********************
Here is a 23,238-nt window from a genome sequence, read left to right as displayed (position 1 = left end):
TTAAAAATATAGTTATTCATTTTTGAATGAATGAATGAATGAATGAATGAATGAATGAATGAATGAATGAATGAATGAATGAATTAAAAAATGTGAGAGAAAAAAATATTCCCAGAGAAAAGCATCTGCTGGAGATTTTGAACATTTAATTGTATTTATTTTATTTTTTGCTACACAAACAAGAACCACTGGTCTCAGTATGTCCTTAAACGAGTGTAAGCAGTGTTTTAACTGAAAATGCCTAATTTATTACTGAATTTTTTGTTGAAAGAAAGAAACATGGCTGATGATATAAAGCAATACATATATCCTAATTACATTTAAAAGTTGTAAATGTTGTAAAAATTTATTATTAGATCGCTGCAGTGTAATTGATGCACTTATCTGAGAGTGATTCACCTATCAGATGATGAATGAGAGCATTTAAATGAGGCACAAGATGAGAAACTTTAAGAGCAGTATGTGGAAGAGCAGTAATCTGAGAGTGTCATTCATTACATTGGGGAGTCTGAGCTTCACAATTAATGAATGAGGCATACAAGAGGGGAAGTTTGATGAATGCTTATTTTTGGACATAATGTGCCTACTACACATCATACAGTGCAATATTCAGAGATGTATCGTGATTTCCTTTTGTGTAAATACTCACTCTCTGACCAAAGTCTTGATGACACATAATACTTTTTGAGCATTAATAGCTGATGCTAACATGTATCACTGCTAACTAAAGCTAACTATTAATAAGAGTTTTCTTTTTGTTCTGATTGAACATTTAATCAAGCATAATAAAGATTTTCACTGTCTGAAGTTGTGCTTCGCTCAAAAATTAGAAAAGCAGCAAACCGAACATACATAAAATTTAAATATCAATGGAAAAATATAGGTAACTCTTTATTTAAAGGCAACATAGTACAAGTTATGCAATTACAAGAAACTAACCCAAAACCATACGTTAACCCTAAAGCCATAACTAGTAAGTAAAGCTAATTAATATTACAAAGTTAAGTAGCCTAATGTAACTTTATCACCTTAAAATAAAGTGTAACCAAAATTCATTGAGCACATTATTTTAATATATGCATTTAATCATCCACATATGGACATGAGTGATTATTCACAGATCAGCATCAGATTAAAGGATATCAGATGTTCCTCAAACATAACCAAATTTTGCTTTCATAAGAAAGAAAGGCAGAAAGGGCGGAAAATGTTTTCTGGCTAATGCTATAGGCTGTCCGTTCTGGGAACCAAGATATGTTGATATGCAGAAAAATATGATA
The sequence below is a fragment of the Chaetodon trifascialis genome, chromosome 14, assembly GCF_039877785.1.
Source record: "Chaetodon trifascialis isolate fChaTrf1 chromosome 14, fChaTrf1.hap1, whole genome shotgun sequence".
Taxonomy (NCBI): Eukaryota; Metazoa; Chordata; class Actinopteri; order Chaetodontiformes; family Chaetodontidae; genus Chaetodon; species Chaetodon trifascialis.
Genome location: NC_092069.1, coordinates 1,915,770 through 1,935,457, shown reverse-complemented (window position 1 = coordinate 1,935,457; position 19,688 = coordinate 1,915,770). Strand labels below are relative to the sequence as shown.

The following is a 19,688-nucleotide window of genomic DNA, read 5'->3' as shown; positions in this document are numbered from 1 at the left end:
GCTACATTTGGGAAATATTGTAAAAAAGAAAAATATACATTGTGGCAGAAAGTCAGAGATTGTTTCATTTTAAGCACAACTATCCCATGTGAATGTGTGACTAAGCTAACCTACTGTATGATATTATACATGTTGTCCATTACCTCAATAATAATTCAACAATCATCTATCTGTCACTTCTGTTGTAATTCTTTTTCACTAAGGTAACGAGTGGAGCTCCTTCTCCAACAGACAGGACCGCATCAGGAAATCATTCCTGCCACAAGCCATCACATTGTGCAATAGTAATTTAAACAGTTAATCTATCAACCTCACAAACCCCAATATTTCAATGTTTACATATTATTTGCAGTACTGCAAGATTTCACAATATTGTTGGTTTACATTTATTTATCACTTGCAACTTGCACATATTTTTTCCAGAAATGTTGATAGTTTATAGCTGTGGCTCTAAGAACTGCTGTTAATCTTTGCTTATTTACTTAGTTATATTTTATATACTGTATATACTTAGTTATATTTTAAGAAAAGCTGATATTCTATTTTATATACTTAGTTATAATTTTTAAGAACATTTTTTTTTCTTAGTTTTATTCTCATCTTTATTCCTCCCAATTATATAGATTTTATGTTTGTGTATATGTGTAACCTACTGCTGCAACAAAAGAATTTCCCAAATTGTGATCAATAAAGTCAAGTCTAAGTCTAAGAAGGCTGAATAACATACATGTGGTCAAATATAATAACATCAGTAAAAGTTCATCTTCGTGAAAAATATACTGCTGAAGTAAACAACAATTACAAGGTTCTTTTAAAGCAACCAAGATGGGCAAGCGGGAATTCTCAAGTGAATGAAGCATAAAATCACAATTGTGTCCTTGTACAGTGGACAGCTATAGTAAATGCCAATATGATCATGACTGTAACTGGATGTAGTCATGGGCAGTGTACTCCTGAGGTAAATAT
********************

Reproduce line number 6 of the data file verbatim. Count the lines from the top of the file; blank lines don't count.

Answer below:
Genome location: NC_092069.1, coordinates 1,915,770 through 1,935,457, shown reverse-complemented (window position 1 = coordinate 1,935,457; position 19,688 = coordinate 1,915,770). Strand labels below are relative to the sequence as shown.